What you need when buying fleet insurance – FAQs

If you’re considering buying or getting a quote for fleet insurance, then the following FAQs and answers might prove to be useful.

Will I need full details on all vehicles and drivers to get a quotation?

Yes and no.

Most professional providers of fleet insurance solutions should be able to give you a broad-brush estimate for the cost of your fleet cover based upon a high-level overview from you. That might need to include how many vehicles and of what type.

Of course, they will require a certain minimum level of information to work with but it should be of the ‘in your head’ type.

However, in order to provide an exact policy proposition with final precise costings in due course, they will typically require more detailed information from you.

Do I need to offer details of previous claims?

Although your insurance provider may have access to their own sources for claim statistics, typically yes, you will be asked for the details of any claims made on your fleet policy within a specified period of time in the past.

Please don’t be tempted to ‘water-down’ any required declarations here. It may put your cover at risk and might be, in some circumstances, a reportable offence.

Is it possible to cover drivers with a history of motoring convictions?

Broadly speaking, yes, although you might have to accept the reality that such convictions would need to be declared and that might result in a higher premium.

Some insurance providers might decline to offer cover in cases where a given individual’s driving history was particularly bad. It’s difficult to generalise on this one – so please talk about the specifics to your fleet insurance provider.

When would I need to declare vehicle changes to the insurance provider?

Again, this is a very difficult one to give a specific answer to because in reality it just ‘depends’.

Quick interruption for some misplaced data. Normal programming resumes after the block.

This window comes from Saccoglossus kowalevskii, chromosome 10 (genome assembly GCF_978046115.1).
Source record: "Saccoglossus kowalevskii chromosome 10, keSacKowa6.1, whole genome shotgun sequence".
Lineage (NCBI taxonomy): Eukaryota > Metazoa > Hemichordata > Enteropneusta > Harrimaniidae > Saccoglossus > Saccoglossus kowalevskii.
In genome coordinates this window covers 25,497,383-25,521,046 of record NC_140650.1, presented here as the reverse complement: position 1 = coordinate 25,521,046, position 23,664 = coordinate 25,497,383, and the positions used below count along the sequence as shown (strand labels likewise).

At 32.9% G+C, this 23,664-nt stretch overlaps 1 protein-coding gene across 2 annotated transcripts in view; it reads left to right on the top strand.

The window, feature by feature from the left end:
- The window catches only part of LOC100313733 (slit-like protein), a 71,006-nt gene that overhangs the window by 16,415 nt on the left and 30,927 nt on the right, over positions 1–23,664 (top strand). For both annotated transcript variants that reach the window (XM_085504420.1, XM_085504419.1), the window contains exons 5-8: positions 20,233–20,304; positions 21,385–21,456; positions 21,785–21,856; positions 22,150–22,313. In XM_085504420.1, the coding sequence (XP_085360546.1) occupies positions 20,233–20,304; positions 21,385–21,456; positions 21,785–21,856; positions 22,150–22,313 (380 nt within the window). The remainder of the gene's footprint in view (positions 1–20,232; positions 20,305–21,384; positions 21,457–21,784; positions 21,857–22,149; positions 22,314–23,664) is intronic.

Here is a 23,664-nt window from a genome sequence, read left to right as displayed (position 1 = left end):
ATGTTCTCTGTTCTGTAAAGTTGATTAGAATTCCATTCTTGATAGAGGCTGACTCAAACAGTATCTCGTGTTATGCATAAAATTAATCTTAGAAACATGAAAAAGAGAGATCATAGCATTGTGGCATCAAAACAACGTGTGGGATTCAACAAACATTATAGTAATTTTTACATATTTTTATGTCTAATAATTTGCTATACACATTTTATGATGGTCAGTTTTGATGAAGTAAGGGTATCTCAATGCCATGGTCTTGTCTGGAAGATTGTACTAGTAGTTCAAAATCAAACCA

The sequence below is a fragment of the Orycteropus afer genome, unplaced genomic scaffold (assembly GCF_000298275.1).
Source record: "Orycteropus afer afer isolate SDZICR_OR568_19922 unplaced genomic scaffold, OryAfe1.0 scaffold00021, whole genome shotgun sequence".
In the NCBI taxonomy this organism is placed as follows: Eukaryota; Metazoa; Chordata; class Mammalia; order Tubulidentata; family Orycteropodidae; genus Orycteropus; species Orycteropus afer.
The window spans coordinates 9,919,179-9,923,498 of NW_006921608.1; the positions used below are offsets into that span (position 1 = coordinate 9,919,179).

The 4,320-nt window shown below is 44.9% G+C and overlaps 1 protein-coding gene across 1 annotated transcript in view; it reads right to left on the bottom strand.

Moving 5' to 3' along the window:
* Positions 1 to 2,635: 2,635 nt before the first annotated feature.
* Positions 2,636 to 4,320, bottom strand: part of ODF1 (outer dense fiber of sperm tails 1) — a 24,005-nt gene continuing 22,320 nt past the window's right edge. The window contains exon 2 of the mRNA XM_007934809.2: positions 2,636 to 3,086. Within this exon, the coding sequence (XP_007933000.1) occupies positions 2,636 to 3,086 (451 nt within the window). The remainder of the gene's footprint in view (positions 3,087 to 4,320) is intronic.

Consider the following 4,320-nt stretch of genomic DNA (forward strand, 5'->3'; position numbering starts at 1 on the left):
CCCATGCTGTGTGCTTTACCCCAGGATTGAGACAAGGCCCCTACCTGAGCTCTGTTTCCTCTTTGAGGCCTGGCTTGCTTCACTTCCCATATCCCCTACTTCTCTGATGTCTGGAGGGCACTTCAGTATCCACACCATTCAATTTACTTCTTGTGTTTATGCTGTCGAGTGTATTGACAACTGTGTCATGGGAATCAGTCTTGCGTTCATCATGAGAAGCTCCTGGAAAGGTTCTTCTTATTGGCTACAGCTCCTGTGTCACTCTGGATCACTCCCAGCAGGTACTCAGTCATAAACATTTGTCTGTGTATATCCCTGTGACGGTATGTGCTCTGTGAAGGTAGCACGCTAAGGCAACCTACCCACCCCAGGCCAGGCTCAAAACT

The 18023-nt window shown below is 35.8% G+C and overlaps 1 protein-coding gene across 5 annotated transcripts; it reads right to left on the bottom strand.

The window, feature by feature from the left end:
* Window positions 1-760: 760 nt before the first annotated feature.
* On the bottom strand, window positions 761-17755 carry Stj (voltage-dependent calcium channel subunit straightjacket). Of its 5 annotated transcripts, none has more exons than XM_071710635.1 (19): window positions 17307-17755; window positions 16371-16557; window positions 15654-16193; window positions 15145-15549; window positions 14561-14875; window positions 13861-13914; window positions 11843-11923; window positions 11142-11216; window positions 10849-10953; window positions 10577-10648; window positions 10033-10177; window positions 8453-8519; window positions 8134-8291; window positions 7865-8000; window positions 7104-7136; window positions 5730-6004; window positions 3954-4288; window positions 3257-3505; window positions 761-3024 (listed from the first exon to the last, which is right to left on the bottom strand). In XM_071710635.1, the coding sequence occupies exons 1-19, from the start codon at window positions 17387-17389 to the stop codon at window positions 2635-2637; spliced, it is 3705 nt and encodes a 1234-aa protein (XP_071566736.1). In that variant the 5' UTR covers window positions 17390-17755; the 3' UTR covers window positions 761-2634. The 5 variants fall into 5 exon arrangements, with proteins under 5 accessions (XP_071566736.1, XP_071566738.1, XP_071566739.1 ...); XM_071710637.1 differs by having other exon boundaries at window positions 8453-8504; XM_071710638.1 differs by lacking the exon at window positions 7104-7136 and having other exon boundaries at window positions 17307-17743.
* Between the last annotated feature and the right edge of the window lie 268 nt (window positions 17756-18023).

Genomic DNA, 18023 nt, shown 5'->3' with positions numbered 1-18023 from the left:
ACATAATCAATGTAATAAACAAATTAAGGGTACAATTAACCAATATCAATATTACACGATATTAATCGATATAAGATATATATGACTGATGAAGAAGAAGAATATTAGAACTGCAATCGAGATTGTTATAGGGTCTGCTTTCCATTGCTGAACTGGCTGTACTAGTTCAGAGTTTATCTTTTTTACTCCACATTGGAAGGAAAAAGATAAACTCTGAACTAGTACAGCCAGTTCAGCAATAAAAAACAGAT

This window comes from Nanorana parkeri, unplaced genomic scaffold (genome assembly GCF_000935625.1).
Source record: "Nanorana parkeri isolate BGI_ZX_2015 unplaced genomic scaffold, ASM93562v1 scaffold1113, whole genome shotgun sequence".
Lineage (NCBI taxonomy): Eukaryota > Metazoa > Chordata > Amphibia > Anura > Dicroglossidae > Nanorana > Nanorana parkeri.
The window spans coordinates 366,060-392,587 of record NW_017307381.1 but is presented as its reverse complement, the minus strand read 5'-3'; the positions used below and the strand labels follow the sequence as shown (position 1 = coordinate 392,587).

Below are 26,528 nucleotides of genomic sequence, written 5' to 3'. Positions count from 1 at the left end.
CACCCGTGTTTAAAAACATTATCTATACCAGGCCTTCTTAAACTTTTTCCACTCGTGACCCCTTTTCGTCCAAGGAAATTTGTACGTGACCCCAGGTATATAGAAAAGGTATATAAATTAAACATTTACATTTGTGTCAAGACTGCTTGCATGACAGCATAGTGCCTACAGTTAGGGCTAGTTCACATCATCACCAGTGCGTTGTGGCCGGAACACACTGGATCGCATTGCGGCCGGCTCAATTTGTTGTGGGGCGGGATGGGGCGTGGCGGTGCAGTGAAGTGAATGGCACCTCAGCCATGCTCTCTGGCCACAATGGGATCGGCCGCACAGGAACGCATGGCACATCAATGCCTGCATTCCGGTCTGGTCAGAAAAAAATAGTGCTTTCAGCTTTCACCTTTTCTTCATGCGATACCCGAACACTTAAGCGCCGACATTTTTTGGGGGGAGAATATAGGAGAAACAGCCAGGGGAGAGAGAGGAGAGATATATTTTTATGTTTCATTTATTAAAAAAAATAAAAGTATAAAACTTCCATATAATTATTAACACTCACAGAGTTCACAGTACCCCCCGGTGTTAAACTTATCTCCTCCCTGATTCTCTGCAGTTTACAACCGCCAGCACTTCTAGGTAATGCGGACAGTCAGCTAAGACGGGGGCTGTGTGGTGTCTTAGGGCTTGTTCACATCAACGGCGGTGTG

Clearly, some vehicle changes are so trivial and routine as to be of no direct interest to your insurance provider. For example, they probably won’t thank you for calling and notifying them every time you change a lucky charm in a cab or a phone number on the side of a van!

However, for example, if you’re changing an engine over or having major structural changes to the carrying capacity of a van then it will be worth informing your insurance provider.

On balance, it’s better to check with them anyway if in doubt – at least within reason!

I might or might not operate my vehicles in Europe. What do I do?

This should typically be no problem at all.

Some policies might automatically include cover for EU destinations (this is unlikely to change much post-BREXIT). On the other hand, many might not on the basis that there’s no point paying for cover you don’t need.

If you have a policy that is restricted to UK only and that’s fine by you today, then don’t worry if things change in the future. All you should need to do is to call your insurance provider and ask them to adjust the policy’s cover.

Make sure though this is done in advance. Calls to insurance companies along the lines of “I’ve just had a shunt in Rome – should I have taken out EU cover?” might cause alarm!

Is it possible to insure any type of car or goods vehicle on a fleet insurance policy?

Typically, yes but there might be some exceptions.

There may be very large variations here by policy and insurer but special arrangements might be required for:

  • low-loaders and other specialist outsize vehicles or those designed for carrying high-volume or overweight loads under ‘Convoi Exceptionnel’ auspices;
  • ex-military or vintage vehicles (e.g. steam-powered lorries);
  • certain types of public transport vehicles;
  • very high performance cars;
  • goods vehicles designed for the carriage of dangerous goods (and assuming they’re being used for that purpose) including radioactive materials, explosives, inflammables, bio-hazard and corrosives etc.

It is still typically possible to obtain cover for these types of vehicles but they may, in some cases, not come under a standard fleet car or truck policy. Your insurance provider should be able to advise further.